Ordination – A Recognition of Calling to Service


A series of essays exploring what the church, considering its ongoing reformation begun 500 years ago, will look like in the next decade and beyond:  A futurist’s snapshot of the Christian Church.

I am mindful of my original commitment, as I set out in the beginning, that I am not arguing with the past and how it has always been.  Rather, in the Reformed commitment to becoming always new in light of scripture’s bearing on life in today’s world, I am projecting what I believe to be a sustainable model of the church for the next decades to come.  This is especially evident in this particular essay as I imagine the church in which every Follower of the Way is invested in service.  I imagine a church in which congregations are not pastor dependent, but may call a pastor, or may call and send a Follower of the Way to be a pastor to the community.

As I wrote in an earlier essay, In the Reforming Church, the sacrament of Baptism is also the rite of Ordination.  Baptism signifies the forgiveness and redemption that welcomes believers into the Way of Jesus Christ.  Baptism also signifies a call to service.  The call to service is not just set aside for a special few who direct their lives into full-time service.  In the Reforming Church, the call to service is universal among the Followers of the Way.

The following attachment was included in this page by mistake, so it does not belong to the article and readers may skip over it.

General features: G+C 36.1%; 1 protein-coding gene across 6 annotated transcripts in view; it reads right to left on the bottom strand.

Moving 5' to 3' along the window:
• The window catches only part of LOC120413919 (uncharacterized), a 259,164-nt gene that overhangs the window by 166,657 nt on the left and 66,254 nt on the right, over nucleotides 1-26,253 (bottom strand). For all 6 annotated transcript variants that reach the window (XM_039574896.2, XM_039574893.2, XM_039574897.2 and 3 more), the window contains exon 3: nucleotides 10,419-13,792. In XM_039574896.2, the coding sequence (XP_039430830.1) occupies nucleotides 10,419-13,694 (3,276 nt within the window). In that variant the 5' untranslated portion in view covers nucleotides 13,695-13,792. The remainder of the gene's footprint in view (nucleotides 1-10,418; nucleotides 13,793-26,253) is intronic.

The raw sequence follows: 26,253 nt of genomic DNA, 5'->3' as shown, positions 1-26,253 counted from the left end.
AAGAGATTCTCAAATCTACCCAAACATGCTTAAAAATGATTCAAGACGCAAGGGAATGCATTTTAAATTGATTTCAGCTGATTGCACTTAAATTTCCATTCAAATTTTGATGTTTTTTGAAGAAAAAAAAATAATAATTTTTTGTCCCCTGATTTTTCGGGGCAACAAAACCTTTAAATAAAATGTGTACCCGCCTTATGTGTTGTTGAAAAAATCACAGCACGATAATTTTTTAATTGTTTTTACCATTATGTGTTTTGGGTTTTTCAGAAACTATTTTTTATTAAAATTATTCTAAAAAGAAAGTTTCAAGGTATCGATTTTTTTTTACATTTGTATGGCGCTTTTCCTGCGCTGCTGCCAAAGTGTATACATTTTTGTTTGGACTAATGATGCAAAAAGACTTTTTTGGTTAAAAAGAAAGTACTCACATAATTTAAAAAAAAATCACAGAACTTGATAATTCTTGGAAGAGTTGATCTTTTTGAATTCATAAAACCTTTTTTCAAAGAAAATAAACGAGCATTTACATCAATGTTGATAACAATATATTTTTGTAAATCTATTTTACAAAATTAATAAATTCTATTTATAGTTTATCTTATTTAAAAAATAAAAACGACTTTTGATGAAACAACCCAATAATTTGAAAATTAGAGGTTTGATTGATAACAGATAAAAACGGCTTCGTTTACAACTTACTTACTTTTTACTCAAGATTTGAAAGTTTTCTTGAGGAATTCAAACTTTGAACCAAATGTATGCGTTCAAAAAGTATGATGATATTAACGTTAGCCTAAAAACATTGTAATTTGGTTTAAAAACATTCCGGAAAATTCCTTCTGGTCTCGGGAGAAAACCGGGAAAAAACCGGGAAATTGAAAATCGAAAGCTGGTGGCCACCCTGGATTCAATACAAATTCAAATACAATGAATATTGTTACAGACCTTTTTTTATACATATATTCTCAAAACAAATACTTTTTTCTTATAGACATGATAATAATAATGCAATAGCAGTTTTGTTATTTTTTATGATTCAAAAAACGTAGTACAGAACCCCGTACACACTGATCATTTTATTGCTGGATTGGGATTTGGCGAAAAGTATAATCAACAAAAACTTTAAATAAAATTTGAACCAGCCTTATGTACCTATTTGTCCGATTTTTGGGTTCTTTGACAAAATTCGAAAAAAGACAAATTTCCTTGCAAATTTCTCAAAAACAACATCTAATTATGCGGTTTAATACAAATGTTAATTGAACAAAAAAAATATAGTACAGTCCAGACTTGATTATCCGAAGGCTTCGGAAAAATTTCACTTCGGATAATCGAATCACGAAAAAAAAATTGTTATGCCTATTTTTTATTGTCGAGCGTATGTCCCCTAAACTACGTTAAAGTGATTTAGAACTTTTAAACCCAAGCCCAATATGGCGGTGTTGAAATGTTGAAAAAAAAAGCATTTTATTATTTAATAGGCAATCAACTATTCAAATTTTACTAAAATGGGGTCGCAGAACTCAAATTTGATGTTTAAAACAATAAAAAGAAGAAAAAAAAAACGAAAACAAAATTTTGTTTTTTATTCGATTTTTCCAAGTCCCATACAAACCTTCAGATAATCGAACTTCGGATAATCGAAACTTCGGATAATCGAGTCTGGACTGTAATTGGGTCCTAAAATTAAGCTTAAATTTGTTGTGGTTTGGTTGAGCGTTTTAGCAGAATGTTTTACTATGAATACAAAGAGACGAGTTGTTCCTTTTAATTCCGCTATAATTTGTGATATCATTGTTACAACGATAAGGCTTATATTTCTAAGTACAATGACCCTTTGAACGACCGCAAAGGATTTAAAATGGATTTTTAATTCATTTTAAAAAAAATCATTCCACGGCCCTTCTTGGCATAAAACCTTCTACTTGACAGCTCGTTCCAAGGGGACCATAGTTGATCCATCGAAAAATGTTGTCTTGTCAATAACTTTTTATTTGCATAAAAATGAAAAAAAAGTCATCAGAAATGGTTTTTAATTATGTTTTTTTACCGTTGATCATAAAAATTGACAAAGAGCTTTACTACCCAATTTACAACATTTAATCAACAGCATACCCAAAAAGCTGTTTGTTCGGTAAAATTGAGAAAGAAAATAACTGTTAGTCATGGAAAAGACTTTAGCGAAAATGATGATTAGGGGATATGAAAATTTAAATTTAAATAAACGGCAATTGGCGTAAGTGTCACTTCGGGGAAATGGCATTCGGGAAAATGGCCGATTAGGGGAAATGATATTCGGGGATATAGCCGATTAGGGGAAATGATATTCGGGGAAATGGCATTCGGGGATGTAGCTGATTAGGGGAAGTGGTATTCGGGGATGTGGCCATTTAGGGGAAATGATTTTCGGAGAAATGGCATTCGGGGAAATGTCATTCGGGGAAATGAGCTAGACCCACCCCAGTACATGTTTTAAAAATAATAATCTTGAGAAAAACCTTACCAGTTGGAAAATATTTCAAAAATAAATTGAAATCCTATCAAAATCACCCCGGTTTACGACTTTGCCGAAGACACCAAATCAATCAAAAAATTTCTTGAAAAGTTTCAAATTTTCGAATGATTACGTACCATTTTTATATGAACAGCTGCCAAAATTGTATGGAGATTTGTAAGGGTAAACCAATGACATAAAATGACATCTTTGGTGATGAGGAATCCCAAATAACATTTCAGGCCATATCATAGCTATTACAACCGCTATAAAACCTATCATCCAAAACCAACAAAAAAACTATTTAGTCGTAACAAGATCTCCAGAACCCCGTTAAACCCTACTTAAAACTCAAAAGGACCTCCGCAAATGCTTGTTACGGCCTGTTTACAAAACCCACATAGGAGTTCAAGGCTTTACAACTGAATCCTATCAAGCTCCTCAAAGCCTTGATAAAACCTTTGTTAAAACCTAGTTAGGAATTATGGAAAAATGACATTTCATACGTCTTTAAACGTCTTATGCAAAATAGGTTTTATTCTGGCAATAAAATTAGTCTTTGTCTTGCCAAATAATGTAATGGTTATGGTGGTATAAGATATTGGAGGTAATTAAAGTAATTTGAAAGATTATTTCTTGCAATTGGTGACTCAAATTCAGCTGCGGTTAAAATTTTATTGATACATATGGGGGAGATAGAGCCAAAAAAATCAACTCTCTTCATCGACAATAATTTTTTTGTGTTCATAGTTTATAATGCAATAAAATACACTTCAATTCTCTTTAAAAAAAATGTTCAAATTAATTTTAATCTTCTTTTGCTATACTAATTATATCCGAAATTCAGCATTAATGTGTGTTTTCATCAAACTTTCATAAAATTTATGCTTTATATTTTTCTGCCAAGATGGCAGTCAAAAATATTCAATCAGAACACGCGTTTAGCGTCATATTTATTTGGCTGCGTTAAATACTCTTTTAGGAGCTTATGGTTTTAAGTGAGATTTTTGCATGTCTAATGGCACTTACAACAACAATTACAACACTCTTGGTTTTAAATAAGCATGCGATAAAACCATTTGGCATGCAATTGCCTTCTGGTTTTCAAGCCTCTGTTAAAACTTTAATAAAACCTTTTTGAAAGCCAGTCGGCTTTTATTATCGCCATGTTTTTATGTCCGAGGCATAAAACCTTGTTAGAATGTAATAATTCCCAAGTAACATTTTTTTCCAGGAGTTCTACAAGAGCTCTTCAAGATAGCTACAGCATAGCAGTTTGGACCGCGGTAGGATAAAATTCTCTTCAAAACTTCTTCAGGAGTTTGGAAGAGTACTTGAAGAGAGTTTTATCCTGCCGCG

Local congregations send their Followers of the Way into the community to be a presence of hope, of righteousness and justice.  The mission field is, literally, at the doorstep of every congregation, or every Follower of the Way.

Reforming Church congregations are invested in the welfare of the people of their community, and also the institutions of their community:  governance, education, day care, youth and children services and sports, judicial and protective services, recreation, municipal management, mercantile, industry, civic organizations and other helping organizations, healthcare, as well as religious – all the institutions that are in place to serve and provide for the population.  Followers of the Way are sent by their congregations to be involved in every aspect of community life.  That doesn’t mean that they have to run for office and be elected to be involved.  For it is possible to express interest and to be involved by simply showing up.  There isn’t an institution that exists that does not have public meetings.  Some, like school councils and school boards, and city representatives meet on regular schedules at regular intervals – all of those meetings are open meetings.  Every Reforming Church sends Followers of the Way to show up.

Simply showing up opens the door to ways to be invested and involved.  And thus Followers of the Way find their way into deeper and more meaningful service.  Followers of the Way show up again and again until they find themselves invested.